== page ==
Saturday, 12 October 2013

On Tinctures in Period - Part VIII: Tenne and Sanguine

Going beyond the regular Tinctures, there are those strange creatures of tawny or orange, and of blood red, known in Blazon as Tenne and Sanguine respectively.

Dame Juliana Berners - Boke of Saint Albans (1486)
St Albans gives the tinctures of termed "brusk" and "sinamer or sanguine"
Tercius lapis

And this stone is calde brusk colore in armys

The thirde stone is calde an Ametisce a dusketli stone brusk hit is calde in armys. The vertue ther of is : that he the wich berith in his Cotearmur that stone. fortunable of victori in his kinges batayll shall be. the wich stone is reserved to the virtutys crowne that was fortunable and victoriows in his kyngs batail of heven whan they faught with Lucifer.

Quintus lapis

A loys is calde sinamer or sanguine in armys

The . v . stone is calde a Loys . a sanguine stone or sinamer hit is calde in armys. The vertue therof is : the gentilman thatt in his Cotearmure this stone berith myghtifull of power in his kyngys batayll shall be . the wich stone was reserved in domina cionys crowne that was myghtifull of powere in his kyngys bataill of hevyn whan thei faught with Lucifer.
It is interesting that these tinctures are given positions three and five, of the nine (with Purpure between them).

John Bossewell - Workes of Armorie (1572)
Orenge Tawney, termed Tenne, is compared to the Dragons Head, and to the Jacinthe.
The Jacinth is taken to be medecinable, and to give vigor or strength to the Lyms, to encrease the Synewes, and to provoke quite & sound sleape.
Murrey, termed Sanguine, is compared to the Dragons Tail, and to the Sardonix.
The Sardonix saieth Isidore also is three coloured, black about the botom, white in the middest, and redd at the toppe. [...] The Lapidarie sayeth , it is bredd & borne of the Sardye, which is father to him, & Onyx. [...] In workyng it maketh a man lowlye, & shamefaste in his doinges.
In the second table of tinctures, Tenne and Sanguine are excluded from mention (indeed, Purpure only just barely scrapes a mention).
Of the 9. diverse coulours, planettes, and precious stones before rehearced, which be assigned for the fielde of Cote armoure. There be moste usually used in the blazon of oure English ensignes, but 6.

John Ferne - The Blazon of Gentrie (1586)
In the table of diverse systems of blazon, Ferne has omitted Tenne and Sanguine, by good cause. However, they are given place in the table of tinctures to angels (as there are nine orders of angels, so a rounded nine tinctures may be of use here.)
It is even so, you shall know that Purple was called Plumby : Tawney was named Bruske : and Sanguine was blazonned by the name of Synamer.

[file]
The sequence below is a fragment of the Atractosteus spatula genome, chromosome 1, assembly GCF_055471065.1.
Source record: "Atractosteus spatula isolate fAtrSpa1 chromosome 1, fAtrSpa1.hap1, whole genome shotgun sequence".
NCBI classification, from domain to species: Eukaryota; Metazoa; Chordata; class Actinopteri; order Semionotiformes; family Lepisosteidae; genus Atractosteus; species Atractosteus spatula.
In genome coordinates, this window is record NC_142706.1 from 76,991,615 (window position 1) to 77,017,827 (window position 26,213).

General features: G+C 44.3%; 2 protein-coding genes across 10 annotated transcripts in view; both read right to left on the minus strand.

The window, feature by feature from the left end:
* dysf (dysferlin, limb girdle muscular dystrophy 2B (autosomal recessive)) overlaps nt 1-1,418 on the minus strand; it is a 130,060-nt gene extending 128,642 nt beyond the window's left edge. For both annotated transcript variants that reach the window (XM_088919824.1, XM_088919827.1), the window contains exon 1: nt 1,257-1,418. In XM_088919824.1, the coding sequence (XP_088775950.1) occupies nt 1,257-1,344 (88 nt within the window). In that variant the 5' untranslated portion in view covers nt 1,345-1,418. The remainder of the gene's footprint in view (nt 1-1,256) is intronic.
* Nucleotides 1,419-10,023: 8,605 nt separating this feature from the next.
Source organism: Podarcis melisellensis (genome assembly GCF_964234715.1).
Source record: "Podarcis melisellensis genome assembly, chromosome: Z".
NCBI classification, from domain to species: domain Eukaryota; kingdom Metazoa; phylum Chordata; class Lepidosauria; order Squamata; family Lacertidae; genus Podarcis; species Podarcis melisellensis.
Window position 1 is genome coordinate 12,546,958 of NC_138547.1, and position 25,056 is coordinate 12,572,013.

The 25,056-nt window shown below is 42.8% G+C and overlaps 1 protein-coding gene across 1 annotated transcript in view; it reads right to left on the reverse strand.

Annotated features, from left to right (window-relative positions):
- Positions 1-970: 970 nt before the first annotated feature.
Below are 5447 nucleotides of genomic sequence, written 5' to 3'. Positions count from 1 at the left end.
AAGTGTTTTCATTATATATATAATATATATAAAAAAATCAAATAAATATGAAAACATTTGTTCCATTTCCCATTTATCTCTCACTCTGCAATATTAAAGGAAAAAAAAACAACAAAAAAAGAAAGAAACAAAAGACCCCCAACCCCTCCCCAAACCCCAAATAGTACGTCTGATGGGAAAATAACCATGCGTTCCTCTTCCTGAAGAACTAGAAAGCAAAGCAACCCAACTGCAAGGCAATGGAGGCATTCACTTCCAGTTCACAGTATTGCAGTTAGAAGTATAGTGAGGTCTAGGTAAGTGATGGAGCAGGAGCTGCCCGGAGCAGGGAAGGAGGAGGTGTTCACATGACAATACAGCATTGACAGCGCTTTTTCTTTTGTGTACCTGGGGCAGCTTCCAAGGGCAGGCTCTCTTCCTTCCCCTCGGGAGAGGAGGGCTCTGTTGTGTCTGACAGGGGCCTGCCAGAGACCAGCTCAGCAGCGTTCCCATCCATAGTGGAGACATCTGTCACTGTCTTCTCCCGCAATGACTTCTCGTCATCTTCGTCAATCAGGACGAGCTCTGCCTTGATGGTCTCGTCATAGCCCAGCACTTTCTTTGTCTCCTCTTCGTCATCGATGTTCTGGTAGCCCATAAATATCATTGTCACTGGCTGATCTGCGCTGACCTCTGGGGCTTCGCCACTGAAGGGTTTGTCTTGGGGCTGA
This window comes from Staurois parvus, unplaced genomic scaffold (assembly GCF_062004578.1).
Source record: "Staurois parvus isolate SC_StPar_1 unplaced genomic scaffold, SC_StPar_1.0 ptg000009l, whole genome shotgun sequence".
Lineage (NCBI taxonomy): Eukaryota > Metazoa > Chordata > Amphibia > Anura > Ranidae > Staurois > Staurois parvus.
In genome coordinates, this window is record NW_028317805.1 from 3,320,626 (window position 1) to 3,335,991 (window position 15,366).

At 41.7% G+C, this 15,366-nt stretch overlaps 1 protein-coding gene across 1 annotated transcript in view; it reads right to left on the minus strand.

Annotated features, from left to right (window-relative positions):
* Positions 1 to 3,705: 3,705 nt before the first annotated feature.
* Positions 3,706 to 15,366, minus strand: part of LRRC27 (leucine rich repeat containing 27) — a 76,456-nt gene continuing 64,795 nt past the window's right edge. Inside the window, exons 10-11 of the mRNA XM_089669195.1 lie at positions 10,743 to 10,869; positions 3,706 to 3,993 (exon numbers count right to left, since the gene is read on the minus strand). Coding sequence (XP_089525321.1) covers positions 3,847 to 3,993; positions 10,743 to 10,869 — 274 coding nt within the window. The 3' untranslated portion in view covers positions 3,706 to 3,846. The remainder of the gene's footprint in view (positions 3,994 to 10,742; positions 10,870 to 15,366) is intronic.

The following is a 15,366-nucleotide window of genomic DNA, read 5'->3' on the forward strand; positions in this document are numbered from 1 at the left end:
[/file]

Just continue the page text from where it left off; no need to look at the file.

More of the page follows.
Bruske, alias Tawny, is compared to the Powers, fortunate of victory. Synamer, alias Sanguyne, is compared to the Denominations, mighty of power.

Edmund Bolton - The Elements of Armories (1610)

I have found no mention of Tenne or Sanguine in Bolton's writing, who only barely admits to the possibility of Purpure in arms.

John Guillim - Display of Heraldrie (1611)
Tawney (saith Leigh) is a Colour of worship, and of some Heralds it is called Bruske, and is most commonly borne of French Gentlemen, but very few doe beare it in England. In Blazonit is knowen by the name of Tenne. It is (saith he) the surest colour that is (of so bright a hew being compounded) for it is made of two bright colours, which are Red and Yellow : neither shall you have any Colour so made among all that may be devised ; and not to be stainand.

The last of the seven mixed colors, we doe commonly call Murrey, but in Blazon, Sanguine, and is (as most truly saith Leigh) a Princely Colour, being indeed one of the colors appertaining of ancient time to the Prince of Wales. It is a colour of great estimation, and very stately, and is of use in certained roabes of the Knights of the Bath. Some Heralds of approved judgement do hardly admit these two last mentioned for Colours of Fields, in regard they are reckoned Staynand Colours. Yet some Coats of Armes there are, and those of reverend antiquitie, whose Fields are of those Colours, for which respect they have beene allowed for Colours of Fields, as Sir John Ferne in his Glorie of Generositie noteth. THis kinde of bearing, Leigh doth instance in two English Gentlemen of ancient Houses, that have of long time borne Tawney in their Armes: the one of them he nameth Hounzaker, and the other Finers.
This is a much higher estimation of these two tinctures than may be found in any of the other sources save St Albans.

In his table of the names used for the tinctures and their order, Guillim gives Tennè the eigth place, the stone of Iacynthe, and the planet of Dragons head, and gives Sanguinethe ninth place, the stone of Sardonyx, and the planet of Dragons taile.

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